3. Entry and dissolution

It is peculiar that while the Marriage Act does not require couples to seek independent legal advice about their marriage contract, prospective civil cohabitation partners are legally obliged to do so, in spite of the much weaker form of contract afforded. Once that requirement is met, the partners can then proceed and enter into a civil cohabitation partnership by public deed. The bill does not foresee any secular celebration in an official building and therefore maintains the current inability of same-sex couples to seek an appropriate form of social recognition and public celebration of their relationships, involving their family members, friends and colleagues.

Of greater concern is the fact that a civil cohabitation partnership may be terminated by one of the parties following the simple filing of "a judicial act [...] informing the party of the termination of the civil cohabitation partnership" and when "one of the parties contracts marriage with a third party." Parting is therefore equally unceremonious. No reason, no separation/divorce or any lengthy legal proceedings are needed. Instead, all that one has to do is to terminate the partnership through a judicial notification, or if he/she is unclassy enough - run away and marry someone else of the other sex without even saying goodbye!

4. Definition of family

Maltese law does not define family, and the cohabitation bill does not address this issue either, so there is no problem with the bill in that respect. However, when the Minister was prompted on the subject during the press conference launching the bill, he responded unequivocally that: "If you ask me whether we will be recognising [same-sex partners] as a family; No we will not be recognising them as a family."

While this statement does not have any bearing on the application of the law, it surely rang alarm among all the gays and lesbians in the audience. Indeed, it says much about the thinking that was applied in the drafting of the bill. It also captures the paradox that is encapsulated in the bill, which is that any new recognition afforded was carefully kept away from encroaching on the privileged status of married heterosexual couples in the eyes of the law.

5. Other issues

There are plenty other issues that are problematic, often due to the silence of the bill in their regard. For example, while the bill makes reference to children in cohabiting relationships, it does not introduce any ability for a child to establish a tie with both parents in the event that they are of the same-sex. This leaves children legally vulnerable, not only in the event of the tragic death of their legal parent but also in their daily life. Moreover, the bill does nothing to recognise marriages and registered partnerships of same-sex partners contracted abroad.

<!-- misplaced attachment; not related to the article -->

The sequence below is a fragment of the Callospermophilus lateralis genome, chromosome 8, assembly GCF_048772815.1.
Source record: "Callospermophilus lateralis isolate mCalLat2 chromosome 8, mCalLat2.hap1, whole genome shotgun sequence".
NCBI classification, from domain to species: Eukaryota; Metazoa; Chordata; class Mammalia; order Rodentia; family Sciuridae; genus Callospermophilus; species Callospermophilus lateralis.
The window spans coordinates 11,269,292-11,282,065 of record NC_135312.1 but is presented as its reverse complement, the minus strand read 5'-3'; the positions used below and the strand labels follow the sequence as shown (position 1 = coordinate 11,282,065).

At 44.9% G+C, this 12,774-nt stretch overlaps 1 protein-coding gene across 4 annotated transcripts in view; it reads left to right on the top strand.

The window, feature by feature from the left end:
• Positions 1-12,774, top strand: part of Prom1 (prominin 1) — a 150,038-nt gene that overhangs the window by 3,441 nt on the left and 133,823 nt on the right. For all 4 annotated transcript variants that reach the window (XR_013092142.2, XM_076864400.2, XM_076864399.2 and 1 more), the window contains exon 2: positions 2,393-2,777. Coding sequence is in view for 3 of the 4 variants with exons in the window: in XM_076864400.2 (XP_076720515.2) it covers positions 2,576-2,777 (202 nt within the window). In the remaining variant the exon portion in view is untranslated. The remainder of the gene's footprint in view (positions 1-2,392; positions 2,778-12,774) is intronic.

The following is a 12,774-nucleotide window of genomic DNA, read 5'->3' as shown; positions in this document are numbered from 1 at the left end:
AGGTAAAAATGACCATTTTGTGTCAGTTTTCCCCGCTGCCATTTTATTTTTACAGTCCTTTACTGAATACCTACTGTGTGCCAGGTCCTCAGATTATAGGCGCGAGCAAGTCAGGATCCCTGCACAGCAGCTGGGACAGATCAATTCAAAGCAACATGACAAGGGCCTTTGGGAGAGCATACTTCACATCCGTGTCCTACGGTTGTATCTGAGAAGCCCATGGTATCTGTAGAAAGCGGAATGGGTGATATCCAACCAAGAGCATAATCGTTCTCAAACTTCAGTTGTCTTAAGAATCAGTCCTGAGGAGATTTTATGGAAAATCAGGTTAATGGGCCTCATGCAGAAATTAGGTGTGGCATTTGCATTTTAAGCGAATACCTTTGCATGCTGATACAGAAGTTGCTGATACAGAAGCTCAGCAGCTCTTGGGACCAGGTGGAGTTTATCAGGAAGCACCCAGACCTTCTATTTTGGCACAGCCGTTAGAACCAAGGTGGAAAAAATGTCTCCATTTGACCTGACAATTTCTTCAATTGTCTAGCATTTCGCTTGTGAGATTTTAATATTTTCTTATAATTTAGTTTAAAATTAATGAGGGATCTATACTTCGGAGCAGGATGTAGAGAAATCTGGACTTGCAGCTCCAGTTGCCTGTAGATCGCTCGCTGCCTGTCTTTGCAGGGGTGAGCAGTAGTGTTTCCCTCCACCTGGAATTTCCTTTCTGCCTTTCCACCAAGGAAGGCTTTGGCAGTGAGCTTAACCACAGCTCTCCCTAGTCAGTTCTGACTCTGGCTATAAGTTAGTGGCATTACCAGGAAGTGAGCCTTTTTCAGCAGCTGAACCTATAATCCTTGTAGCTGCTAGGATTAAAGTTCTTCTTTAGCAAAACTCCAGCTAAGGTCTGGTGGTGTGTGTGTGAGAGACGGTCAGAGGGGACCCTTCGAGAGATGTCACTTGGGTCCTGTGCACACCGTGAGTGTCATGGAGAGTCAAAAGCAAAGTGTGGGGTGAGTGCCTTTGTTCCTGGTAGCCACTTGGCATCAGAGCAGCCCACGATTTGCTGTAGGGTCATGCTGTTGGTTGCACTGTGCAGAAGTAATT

Beyond the difficulties that this brings to the couples in question, it also introduces a possibility for persons who are already married or registered in entering into a civil cohabitation partnership in Malta, ironically allowing for the possibility of bigamous relationship.

And what is it that gays and lesbians want?

The Malta Gay Rights Movement and aditus have both called for marriage equality for gay and lesbian couples and their call has garnered support both within the gay and lesbian community and beyond.

This support of an equal form of recognition for heterosexual and same-sex couples was also manifested through the outrage expressed by several people, including the wider gay and lesbian community, towards the Cohabitation Bill.

Moreover, there is a growing consensus that this bill should be rejected altogether (at least from a gay and lesbian point of view) as no set of amendments will bring it up to the level of recognition that same-sex couples and their children deserve.

Beyond this, and more importantly, gays and lesbians care about their families and hence cannot help but oppose any legal barriers that continue to block them from calling the loved ones as their 'husband'/'wife' and their children 'son' or 'daughter' with the same normalcy of different-sex couples.

Clearly, this call does not exclude any other forms of recognition that the legislator may wish to extend to Maltese couples whether it is cohabitation, or registered partnership. And surely, not a call against the recognition of heterosexual couples in the form of de facto cohabitation, civil cohabitation partnership or whatever else.

What this call excludes is a form of fake equal recognition that is camouflaged as something else. Society should not expect anyone to accept a bad deal or second-class treatment. European Malta should surely not expect this from its gay and lesbian citizens or residents either.

Finally, it should not fall to the discriminated and the marginalised to explain to society why they should be included and treated equally.

That role belongs to the political class. They should lead the way and educate society through the active removal of discrimination and any other unnecessary blockages that may exist in law and policy.